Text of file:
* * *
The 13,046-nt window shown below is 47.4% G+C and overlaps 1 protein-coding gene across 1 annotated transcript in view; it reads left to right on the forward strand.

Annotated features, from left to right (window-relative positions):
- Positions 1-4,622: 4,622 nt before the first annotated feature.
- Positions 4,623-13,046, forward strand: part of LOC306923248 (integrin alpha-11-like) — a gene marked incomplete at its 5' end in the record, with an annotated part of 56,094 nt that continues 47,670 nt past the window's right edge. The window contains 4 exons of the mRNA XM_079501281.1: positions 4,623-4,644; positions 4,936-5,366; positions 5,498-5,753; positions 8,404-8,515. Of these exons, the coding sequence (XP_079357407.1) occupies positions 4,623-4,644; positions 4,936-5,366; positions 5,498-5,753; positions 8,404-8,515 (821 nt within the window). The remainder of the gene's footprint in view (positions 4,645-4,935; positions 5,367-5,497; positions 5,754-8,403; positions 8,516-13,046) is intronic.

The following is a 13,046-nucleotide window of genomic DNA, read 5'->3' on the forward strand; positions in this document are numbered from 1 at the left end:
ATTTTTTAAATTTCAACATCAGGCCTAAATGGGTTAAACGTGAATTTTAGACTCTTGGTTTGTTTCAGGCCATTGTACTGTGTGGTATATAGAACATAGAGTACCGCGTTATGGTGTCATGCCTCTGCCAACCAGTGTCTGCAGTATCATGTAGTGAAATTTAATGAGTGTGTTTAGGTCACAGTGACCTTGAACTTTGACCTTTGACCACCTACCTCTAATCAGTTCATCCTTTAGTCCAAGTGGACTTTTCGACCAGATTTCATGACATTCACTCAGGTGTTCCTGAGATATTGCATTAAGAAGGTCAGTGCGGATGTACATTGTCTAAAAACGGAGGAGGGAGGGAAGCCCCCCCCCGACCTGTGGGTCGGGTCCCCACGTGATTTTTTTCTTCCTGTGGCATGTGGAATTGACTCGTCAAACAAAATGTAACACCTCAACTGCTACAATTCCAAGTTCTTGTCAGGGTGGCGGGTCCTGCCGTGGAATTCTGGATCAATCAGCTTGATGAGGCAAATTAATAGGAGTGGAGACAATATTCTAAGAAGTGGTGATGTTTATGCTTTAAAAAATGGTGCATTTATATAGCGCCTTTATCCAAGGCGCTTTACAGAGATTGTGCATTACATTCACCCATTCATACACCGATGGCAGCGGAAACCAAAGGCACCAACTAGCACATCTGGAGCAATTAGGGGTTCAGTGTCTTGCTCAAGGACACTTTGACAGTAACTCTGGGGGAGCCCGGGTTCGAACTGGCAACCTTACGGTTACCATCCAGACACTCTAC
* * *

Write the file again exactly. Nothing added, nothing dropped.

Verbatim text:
The 13,046-nt window shown below is 47.4% G+C and overlaps 1 protein-coding gene across 1 annotated transcript in view; it reads left to right on the forward strand.

Annotated features, from left to right (window-relative positions):
- Positions 1-4,622: 4,622 nt before the first annotated feature.
- Positions 4,623-13,046, forward strand: part of LOC306923248 (integrin alpha-11-like) — a gene marked incomplete at its 5' end in the record, with an annotated part of 56,094 nt that continues 47,670 nt past the window's right edge. The window contains 4 exons of the mRNA XM_079501281.1: positions 4,623-4,644; positions 4,936-5,366; positions 5,498-5,753; positions 8,404-8,515. Of these exons, the coding sequence (XP_079357407.1) occupies positions 4,623-4,644; positions 4,936-5,366; positions 5,498-5,753; positions 8,404-8,515 (821 nt within the window). The remainder of the gene's footprint in view (positions 4,645-4,935; positions 5,367-5,497; positions 5,754-8,403; positions 8,516-13,046) is intronic.

The following is a 13,046-nucleotide window of genomic DNA, read 5'->3' on the forward strand; positions in this document are numbered from 1 at the left end:
ATTTTTTAAATTTCAACATCAGGCCTAAATGGGTTAAACGTGAATTTTAGACTCTTGGTTTGTTTCAGGCCATTGTACTGTGTGGTATATAGAACATAGAGTACCGCGTTATGGTGTCATGCCTCTGCCAACCAGTGTCTGCAGTATCATGTAGTGAAATTTAATGAGTGTGTTTAGGTCACAGTGACCTTGAACTTTGACCTTTGACCACCTACCTCTAATCAGTTCATCCTTTAGTCCAAGTGGACTTTTCGACCAGATTTCATGACATTCACTCAGGTGTTCCTGAGATATTGCATTAAGAAGGTCAGTGCGGATGTACATTGTCTAAAAACGGAGGAGGGAGGGAAGCCCCCCCCCGACCTGTGGGTCGGGTCCCCACGTGATTTTTTTCTTCCTGTGGCATGTGGAATTGACTCGTCAAACAAAATGTAACACCTCAACTGCTACAATTCCAAGTTCTTGTCAGGGTGGCGGGTCCTGCCGTGGAATTCTGGATCAATCAGCTTGATGAGGCAAATTAATAGGAGTGGAGACAATATTCTAAGAAGTGGTGATGTTTATGCTTTAAAAAATGGTGCATTTATATAGCGCCTTTATCCAAGGCGCTTTACAGAGATTGTGCATTACATTCACCCATTCATACACCGATGGCAGCGGAAACCAAAGGCACCAACTAGCACATCTGGAGCAATTAGGGGTTCAGTGTCTTGCTCAAGGACACTTTGACAGTAACTCTGGGGGAGCCCGGGTTCGAACTGGCAACCTTACGGTTACCATCCAGACACTCTAC